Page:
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ABC’s “Good Morning America” had a story over the weekend that highlighted two of the nation’s more unusual food stores, Jungle Jim’s in Ohio, and Stew Leonard’s in Connecticut, noting that these two companies are using showmanship, unique product selections and even a sense of excess to attract customers who otherwise might be shopping at major chain stores.

The two retailers, while they share a taste for over the top marketing that is good for their individual bottom lines, actually have completely different approaches when it comes to product selection (something not belabored in the ABC piece). While Stew Leonard’s always has kept its SKU count to around a thousand, with a focus on fresh foods and private label and only a smattering of national brands, Jungle Jim’s has well over a hundred thousand products made up of brands from all over the world.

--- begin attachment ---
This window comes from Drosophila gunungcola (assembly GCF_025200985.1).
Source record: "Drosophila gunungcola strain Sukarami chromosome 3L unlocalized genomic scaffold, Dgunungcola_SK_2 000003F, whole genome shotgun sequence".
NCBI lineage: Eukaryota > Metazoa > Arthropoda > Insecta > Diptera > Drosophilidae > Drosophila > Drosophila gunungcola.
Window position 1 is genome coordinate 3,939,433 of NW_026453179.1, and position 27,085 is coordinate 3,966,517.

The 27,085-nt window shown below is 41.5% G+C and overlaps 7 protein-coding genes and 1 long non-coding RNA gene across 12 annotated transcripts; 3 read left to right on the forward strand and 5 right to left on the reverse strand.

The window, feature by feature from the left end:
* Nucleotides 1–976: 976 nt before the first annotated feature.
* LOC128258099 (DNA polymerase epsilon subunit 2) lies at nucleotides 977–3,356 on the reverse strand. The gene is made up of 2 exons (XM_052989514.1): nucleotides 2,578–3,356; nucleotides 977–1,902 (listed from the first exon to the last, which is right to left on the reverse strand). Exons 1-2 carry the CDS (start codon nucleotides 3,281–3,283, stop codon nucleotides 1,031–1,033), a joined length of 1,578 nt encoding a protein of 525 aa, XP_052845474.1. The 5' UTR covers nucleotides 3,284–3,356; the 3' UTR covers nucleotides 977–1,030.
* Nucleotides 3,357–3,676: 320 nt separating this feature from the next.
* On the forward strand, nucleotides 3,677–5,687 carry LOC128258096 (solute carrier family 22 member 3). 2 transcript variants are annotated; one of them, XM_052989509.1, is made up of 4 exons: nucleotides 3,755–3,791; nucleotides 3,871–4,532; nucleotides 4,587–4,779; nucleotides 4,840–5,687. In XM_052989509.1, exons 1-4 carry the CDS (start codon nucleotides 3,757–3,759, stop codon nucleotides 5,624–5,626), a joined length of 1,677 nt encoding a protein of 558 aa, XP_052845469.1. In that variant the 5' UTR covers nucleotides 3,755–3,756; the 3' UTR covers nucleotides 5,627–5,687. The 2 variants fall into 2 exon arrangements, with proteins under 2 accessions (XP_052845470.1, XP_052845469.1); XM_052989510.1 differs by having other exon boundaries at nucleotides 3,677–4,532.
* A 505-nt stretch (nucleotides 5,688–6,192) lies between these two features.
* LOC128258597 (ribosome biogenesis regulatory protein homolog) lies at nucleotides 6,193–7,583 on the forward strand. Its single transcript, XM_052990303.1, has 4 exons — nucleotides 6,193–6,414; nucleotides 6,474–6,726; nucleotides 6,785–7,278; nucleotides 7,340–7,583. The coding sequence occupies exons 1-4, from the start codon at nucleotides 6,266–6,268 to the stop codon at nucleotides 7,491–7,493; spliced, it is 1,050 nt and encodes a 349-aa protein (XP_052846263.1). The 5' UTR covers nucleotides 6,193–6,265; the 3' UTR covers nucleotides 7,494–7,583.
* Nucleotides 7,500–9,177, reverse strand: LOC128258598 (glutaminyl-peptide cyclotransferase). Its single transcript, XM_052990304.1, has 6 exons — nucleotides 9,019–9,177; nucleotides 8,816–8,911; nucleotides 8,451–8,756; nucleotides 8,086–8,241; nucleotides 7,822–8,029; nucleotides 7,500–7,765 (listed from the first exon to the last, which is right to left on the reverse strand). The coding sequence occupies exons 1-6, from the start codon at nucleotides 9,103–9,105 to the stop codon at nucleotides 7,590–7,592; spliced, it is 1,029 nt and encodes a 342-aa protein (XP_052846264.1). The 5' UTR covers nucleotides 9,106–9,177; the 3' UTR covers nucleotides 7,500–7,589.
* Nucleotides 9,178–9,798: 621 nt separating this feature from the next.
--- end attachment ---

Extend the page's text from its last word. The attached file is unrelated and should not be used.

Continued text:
One other thing the two companies share – a kind of magnetism that will get shoppers to drive dozens of miles to get there, passing numerous more traditional stores on the way because they’d rather shop at either Stew Leonard’s or Jungle Jim’s.

KC's View:
We hate to pick on our journalistic brethren at ABC, but one of the things we found fascinating about the piece – which we found on the Internet – was that they treated the stores as if they were fairly new phenomena. What’s truly remarkable about both Stew Leonard’s and Jungle Jim’s is that they’ve been engaged in this kind of business approach for decades, which is why they’ve been in such an advantageous position as the competition for shoppers’ food dollars has become more cutthroat.